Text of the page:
What happened to SF's plan for Ireland of equals?
The 'Ireland of Equals' that Sinn Fein talked about in the days before the ministerial cars and special advisers has taken an awful bashing in recent times, forgetting anything to do with welfare reform.
Given that we are a nation which includes a quarter-of-a-million people between the ages of 16 and 64 who are unable to read or write, it would seem that the last thing the Assembly should cut would be funding for Early Years and other projects which are directly reducing the number of children who are leaving school with no qualifications.
However, it seems we are well under way to ensuring that children from socially disadvantaged families leave school without basic skills - even to read simple instructions such as those on a prescription packet.
Moving to the other end of the spectrum, there are the young people who might have expected a place at our universities to gain qualifications relevant to the demands of potential employers in high-tech industries.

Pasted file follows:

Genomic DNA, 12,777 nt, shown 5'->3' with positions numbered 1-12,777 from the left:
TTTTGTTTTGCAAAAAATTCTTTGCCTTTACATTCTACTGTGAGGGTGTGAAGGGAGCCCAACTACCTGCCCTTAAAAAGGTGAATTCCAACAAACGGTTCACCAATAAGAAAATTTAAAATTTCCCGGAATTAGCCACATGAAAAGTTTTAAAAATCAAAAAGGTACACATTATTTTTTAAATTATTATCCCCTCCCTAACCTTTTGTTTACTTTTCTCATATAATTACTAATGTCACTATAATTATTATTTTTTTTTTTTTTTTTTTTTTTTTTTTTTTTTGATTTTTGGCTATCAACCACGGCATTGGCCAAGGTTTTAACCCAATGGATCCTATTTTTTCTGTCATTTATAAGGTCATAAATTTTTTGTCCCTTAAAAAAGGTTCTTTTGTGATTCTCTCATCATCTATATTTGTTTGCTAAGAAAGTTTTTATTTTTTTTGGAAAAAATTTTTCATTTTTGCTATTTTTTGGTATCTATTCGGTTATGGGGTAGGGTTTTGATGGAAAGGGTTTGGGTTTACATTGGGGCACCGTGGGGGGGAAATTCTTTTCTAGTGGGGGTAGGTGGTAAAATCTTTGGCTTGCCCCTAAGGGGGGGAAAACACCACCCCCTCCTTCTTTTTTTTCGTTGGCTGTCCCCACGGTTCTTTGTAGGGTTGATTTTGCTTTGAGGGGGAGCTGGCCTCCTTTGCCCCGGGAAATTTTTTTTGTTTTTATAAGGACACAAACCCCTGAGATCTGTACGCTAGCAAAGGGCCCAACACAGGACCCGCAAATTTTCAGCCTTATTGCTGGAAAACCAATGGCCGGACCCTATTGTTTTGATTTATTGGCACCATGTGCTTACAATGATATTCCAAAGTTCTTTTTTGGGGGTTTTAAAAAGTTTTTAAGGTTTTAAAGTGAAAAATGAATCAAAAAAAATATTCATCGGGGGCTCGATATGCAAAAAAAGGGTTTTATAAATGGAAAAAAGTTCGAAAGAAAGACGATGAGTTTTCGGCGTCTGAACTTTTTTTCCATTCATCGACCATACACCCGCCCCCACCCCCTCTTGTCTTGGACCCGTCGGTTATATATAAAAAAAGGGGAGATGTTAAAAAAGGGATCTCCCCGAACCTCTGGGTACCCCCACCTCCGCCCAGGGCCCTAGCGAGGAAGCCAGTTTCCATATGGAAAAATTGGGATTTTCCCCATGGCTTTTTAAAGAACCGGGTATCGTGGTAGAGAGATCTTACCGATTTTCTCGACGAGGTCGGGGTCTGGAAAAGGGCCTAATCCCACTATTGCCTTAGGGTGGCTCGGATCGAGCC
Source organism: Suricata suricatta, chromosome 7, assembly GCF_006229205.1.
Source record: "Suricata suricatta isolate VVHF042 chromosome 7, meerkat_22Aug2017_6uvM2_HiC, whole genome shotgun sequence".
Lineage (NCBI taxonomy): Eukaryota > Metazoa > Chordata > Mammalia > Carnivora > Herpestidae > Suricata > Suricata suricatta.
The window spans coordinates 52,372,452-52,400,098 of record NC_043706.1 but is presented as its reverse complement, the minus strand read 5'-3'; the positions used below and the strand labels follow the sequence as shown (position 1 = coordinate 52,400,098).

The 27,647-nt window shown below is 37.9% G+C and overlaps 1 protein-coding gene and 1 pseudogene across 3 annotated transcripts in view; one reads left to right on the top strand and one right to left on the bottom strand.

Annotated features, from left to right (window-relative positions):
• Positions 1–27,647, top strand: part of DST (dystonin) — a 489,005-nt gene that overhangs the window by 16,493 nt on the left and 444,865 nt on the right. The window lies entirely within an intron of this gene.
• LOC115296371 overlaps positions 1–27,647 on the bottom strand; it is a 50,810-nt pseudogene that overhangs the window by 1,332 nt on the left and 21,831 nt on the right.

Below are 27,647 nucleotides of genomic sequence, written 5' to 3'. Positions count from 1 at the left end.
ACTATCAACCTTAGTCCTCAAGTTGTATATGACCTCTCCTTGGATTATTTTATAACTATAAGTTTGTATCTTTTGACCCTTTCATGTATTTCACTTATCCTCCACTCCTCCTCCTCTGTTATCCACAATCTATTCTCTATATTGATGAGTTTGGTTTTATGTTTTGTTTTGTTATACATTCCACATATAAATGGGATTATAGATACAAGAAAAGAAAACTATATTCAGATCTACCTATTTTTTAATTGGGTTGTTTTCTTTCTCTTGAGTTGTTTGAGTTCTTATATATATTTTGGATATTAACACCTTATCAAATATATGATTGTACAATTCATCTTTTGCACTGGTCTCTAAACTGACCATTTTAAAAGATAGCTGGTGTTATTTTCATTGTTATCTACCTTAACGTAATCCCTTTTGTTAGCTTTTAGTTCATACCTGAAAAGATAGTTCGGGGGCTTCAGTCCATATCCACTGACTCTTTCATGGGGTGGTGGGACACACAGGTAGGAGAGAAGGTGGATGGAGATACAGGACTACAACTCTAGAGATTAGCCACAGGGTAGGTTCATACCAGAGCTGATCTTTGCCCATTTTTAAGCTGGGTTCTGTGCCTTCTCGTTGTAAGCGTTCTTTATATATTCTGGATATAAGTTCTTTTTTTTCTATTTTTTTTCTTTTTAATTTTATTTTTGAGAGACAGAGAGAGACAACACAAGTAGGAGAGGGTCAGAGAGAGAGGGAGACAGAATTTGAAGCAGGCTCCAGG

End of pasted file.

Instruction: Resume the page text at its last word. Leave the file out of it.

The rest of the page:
These young people have been toppled as they seek to ascend to the third level, where skills and qualifications are critical.
Both the Minister for Education and the Minister for Employment and Learning have set back seriously two of the most critical objectives we must achieve to get the 'Ireland of Equals' emblazoned on advertising hoardings a few years ago.
Over the next few weeks the DUP and Sinn Fein - ably assisted by the Alliance Party - will battle it out about welfare reform and a phantom budget, but day and daily they have all turned their backs on ordinary people who felt they had won an equality battle when Ireland endorsed the Good Friday Agreement.
Once again it is ordinary people - many at serious disadvantage economically and socially - who will take the brunt of the setbacks. Education, the most powerful weapon for change, has been taken away from them.
JOHN DALLAT (SDLP)
MLA for East Londonderry